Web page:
Conflict ensues for the rights to own the web domain France.com, particularly between the French government and Jean Noel Frydman. The “battle,” which may be pointed to have begun last 1994 when Frydman first registered the domain, appears to be up for a heated climax soon.
To those who may have been interested to get to know about France, chances are you’re likely to enter “france.com” in a browser’s address bar. Those expecting to be led to something about France may be surprised to see quite a different website. This was because Frydman registered the domain back in 1994 and has turned it into the focus of his business.
This was until 2015, when France (the country) had begun legal action against Frydman over the domain. Last year, 2017, a French court decision was in France’s favor, which led to the French government contacting web.com, the domain host for .com websites, to take France.com away from Frydman.
The Frenchman decried this move, saying the government has “illegally” taken the website from him without warning him back in mid-March, 2018. In retaliation, Frydman took matters to Virginia and seeks legal action to regain possession of the domain.
Aside from the French Republic, Frydman is suing the domain registrar Verisign, the Atout France tourist agency, and the French Foreign Affairs Ministry. He added the government didn’t ask to buy the domain or ask for the license, but instead abused the legal system to gain control of the domain.
The federal lawsuit was filed last April 19, and none of the defendants have yet to make a formal appearance in the courtroom.
Frydman and France.com: In ‘Bad Faith’
Frydman told technology website Ars Technica that the move was unfair. He added he is starting the legal battle because if this happened to him, it can then happen to anyone.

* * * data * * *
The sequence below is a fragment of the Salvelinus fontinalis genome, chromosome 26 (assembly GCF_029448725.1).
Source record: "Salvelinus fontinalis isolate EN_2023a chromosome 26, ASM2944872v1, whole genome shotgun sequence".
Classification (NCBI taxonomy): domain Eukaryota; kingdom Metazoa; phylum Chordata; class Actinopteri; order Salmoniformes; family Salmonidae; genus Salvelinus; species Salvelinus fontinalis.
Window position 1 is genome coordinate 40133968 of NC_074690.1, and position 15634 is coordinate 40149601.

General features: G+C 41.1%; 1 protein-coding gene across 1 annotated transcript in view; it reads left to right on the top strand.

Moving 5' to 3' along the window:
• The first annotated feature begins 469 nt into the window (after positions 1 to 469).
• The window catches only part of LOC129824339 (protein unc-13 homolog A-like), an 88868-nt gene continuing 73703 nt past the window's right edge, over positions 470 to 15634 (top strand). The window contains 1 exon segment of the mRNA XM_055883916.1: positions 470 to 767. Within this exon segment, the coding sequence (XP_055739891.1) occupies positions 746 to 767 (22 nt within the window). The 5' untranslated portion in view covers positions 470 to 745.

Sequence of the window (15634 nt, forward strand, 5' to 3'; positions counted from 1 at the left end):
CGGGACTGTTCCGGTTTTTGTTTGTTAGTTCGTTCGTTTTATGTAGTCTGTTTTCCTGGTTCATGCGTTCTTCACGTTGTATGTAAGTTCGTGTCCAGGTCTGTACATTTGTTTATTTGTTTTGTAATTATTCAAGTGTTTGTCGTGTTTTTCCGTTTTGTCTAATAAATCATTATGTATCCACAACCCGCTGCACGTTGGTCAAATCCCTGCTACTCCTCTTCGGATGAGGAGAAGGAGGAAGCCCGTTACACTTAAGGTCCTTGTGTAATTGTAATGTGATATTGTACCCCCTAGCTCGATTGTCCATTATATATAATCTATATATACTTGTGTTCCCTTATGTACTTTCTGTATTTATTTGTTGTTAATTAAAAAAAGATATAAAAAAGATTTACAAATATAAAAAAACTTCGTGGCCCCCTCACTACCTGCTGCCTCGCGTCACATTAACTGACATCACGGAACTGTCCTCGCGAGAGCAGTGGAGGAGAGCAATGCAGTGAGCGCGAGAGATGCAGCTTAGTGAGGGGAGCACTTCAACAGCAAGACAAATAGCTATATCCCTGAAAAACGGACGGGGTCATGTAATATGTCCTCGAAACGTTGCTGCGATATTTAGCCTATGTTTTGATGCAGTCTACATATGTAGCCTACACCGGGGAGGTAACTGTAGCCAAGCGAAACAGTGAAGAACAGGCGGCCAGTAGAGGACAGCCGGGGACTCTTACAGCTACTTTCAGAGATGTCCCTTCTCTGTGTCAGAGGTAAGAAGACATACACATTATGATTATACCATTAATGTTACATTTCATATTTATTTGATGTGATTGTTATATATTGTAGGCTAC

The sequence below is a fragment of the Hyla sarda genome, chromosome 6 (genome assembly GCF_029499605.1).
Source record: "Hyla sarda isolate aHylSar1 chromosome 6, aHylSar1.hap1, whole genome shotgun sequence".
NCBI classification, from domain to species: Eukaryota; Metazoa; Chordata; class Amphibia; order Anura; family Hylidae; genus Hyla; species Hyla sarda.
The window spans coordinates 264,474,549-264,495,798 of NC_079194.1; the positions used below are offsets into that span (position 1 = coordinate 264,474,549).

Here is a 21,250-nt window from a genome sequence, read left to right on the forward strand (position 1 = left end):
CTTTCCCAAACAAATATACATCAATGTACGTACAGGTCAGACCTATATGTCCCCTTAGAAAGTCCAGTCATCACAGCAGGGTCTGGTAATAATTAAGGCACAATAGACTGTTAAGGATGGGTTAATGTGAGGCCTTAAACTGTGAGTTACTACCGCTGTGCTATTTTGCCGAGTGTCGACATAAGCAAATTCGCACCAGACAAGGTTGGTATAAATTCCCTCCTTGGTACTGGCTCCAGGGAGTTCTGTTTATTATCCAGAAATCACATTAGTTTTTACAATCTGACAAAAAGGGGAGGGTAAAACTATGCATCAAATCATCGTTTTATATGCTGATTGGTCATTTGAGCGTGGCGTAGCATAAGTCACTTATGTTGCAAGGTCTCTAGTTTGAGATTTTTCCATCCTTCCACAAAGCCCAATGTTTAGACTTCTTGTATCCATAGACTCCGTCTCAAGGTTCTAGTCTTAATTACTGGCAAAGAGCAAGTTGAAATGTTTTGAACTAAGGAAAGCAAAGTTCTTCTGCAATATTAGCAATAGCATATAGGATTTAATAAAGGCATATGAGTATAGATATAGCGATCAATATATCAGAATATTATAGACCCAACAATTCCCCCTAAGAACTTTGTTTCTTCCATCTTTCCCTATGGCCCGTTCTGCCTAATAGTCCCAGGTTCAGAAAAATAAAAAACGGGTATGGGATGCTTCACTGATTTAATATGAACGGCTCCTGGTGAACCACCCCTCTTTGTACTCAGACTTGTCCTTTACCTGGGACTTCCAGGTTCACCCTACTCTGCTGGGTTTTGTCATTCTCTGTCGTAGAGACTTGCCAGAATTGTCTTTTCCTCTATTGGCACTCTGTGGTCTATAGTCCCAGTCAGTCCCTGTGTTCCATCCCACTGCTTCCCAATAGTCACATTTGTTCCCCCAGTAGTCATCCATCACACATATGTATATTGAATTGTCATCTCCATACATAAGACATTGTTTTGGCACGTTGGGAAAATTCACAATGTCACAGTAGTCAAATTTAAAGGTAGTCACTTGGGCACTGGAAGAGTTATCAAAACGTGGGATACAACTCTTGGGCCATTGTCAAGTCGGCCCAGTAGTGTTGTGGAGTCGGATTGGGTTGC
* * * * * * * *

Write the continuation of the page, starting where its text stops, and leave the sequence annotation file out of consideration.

To add insult to injury, Frydman’s France.com was supposed to be an information network of sorts of French culture enthusiasts in the United States, as well as French citizens. He added much of the information in the website was retrieved with collaboration of French government agencies such as the Foreign Affairs Ministry.
Unfortunately, even with this collaboration, the 2015 legal action says Frydman’s usage of France.com was allegedly “in bad faith,” and that he didn’t get “permission” to officially use it.
Those interested to learn more about the event can look at unfairfrance.com, a website Frydman had launched, to detail what had happened to France.com since its conception. Notable events in the website’s timeline included:
France.com was officially registered back in February 20, 1994. Frydman and his team immediately started coordinating with startups, government entities, and media companies to help the website get up and running, and it did so without a hitch during its 1995 launch.
Aside from gaining support from other government entities and groups, Frydman and his team came up with various ideas to promote French culture both inside and outside the internet. One such effort was the Les Webs d’Or competition, which Frydman and his team conceptualized to promote French-speaking websites. The unfairfrance.com site added the Ministry of Culture promoted the competition, and France.com became the internet’s top French-speaking website for a time.
France.com’s popularity also perhaps became reason for the push to become the outside contractor of Washington’s French Embassy when it wanted to create its first online presence. France.com also built the first travel-centric French website.
Parts of the timeline also included promotions of France.com by agency Atout France in various trade shows. France.com even won a couple of Atout France awards.
Post You May Like: